Fayetteville Cobbler Celebrates New Life With New Heart
Two years after living life with a new heart, Jeff Clardy spends his days much like he did with his old heart; working in his family’s cobbler shop.
“Naturally you would think you’re not going to be able to do the things you used to be able to do but I can,” Clardy says.
Clardy says he was out of the hospital just days after his transplant. Six months after that, he ran a 5K marathon. Clardy and his doctors call his recovery ideal. He’s only taking two pills a day and didn’t have to undergo any major therapy. But Clardy says each person reacts to a heart transplant differently.
Jeff admits he’s had to make some adjustments, even at the shop he holds dear. Now he lets his son take the lead.
“The first two weeks i just my blood pressure was going up this was going up and I called the doc and he said you’ve got to stop,” Clardy says. “And it’s because I know what it takes to run a business I’ve done it for 35 years and when I’m in there I’m thinking all the things that need to be done.”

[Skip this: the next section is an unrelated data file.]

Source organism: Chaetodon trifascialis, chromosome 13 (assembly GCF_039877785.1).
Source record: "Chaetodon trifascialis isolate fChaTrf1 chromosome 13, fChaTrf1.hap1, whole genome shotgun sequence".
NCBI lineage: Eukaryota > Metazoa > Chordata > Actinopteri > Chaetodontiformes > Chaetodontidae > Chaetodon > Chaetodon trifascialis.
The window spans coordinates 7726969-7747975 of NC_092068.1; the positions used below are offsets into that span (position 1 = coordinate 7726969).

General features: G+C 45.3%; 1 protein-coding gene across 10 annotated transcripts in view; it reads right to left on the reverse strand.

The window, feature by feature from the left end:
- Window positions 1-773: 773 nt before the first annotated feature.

It’s part of what he calls the new normal. Clardy’s transplant medication lowers his immune system, making it easier for him to catch colds, which can directly affect his heart.
“Keeping your hands clean cleaning silverware if you eat out,” Clardy says. “Sometimes people look at us and think oh is it not clean? No it’s just part of the routine.”
Clardy says it’s a small price to pay. Especially considering there were days when he didn’t even know if he’d get a new heart. He credits his wife Marietta for helping him make it through.
“When you lay beside somebody at night time and you kiss her goodnight and say I don’t know if I’ll see you in the morning,” Clardy says. “That creates a bond that surpasses anything.”
Clardy’s son Steven says it’s brought their family closer.
“He does have a lot more compassion for life,” Steven Clardy says. “And he’s always been a compassionate person towards the family but after the transplant you can really see he’s strives very hard to make an extra effort.”
Two years after he didn’t know what life with a new heart would look like, Clardy says he likes what he sees.
“I’ve been able to see three grandchildren born,” Clardy says. “I’ve celebrated 31 years of marriage with my wife. and I’ve been able to live life.”
According to the American Heart Association not everyone’s recovery from a transplant may be as smooth as Clardy’s. It’s not unusual for patients to undergo weeks of therapy. Often driving and working is limited.
Specialists say it generally takes three to six months to fully recover from transplant surgery, but age and previous medical history may extend that.